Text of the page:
The French market is in negative territory on Friday, as some disappointing news from across the Atlantic, where Federal Reserve Chairman Ben Bernanke refrained from announcing any stimulus measures, dampened investor sentiment. A faster than expected decline in German exports also hurt confidence, in addition to Fitch's action on Spain.
In his testimony before the Joint Economic Committee in Washington, Bernanke said U.S. economic growth appears poised to continue at a moderate pace and suggested that last week's disappointing jobs report may have reflected temporary factors. He didn't signal any imminent action, but said the Fed would intervene if financial conditions worsen.
Meanwhile, ratings agency Fitch downgraded Spain's sovereign ratings by three notches to 'BBB' from 'A.' This reflects higher than expected fiscal cost of restructuring and recapitalizing the Spanish banking sector, which it now estimates to be around 60 billion euros or as high as 100 billion euros in a more severe stress scenario.
Eurozone finance ministers are reportedly holding a meeting over the weekend to discuss aid for Spain.
The Euro Stoxx 50 index of eurozone bluechip stocks is declining 0.28 percent, while the Stoxx Europe 50 index, which includes some major U.K. companies, is dropping 0.53 percent.
The CAC 40 index is currently losing 0.72 percent.
France Telecom is declining the most, by falling 5.9 percent.
Peugeot is dropping 2.4 percent and Renault is losing 1.7 percent. UBS added Renault to "Most Preferred List."
Credit Agricole, Societe Generale and BNP Paribas are declining between 1.7 percent and 1.3 percent.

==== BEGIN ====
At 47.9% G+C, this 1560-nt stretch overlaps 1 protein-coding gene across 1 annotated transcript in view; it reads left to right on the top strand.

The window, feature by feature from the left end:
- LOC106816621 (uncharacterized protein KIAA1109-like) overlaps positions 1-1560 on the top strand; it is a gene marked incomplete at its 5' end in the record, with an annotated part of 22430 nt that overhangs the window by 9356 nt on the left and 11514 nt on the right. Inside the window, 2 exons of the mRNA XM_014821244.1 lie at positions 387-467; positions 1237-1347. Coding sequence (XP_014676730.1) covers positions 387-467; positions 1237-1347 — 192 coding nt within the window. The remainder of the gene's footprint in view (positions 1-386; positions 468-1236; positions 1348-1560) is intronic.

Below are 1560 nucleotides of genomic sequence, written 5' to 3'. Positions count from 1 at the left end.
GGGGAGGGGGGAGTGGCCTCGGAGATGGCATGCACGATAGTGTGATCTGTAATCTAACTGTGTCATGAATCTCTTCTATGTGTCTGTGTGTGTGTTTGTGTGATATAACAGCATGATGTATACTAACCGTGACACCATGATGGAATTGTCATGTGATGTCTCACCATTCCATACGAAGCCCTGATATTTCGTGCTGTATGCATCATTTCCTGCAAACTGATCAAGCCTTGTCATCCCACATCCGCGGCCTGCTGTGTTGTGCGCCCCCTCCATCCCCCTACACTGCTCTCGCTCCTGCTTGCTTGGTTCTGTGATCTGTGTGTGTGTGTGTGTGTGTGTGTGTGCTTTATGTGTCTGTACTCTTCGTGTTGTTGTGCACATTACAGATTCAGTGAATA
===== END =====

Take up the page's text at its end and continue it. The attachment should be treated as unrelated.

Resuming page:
Among the gainers, Veolia Environnement is advancing 1.5 percent and Danone is gaining 1 percent.
Elsewhere in Europe, the German DAX is retreating 0.45 percent and the UK's FTSE 100 is falling 0.58 percent. Switzerland's SMI is losing 0.33 percent.
In economic news, German exports declined faster than expected in April as the deepening crisis in the euro area impacted demand from European countries, data from the Federal Statistical Office revealed. Signaling the weakening of domestic consumption, imports plunged at the fastest pace in two years.
U.K. output price inflation eased in May to the lowest since November 2009, data from the Office for National Statistics showed. Month-on-month, input prices were down 2.5 percent, which was the largest monthly fall since December 2008.
Across Asia/Pacific, markets were a sea of red. Australia's All Ordinaries lost 1.1 percent, China's Shanghai Composite Index dropped 0.5 percent and Hong Kong's Hang Seng fell 0.9 percent. Japan's Nikkei 225 retreated 2.1 percent.
In the U.S., futures point to a lower open on Wall Street. In the previous session, the major averages ended the day on opposite sides of the unchanged line. The Dow rose 0.4 percent, while the Nasdaq fell 0.5 percent and the S&P 500 edged down less than a tenth of a percent.
In the commodity space, crude for July delivery is losing $2.15 to $82.67 per barrel and August gold is falling $8.5 to $1579.5 a troy ounce.
by RTT Staff Writer
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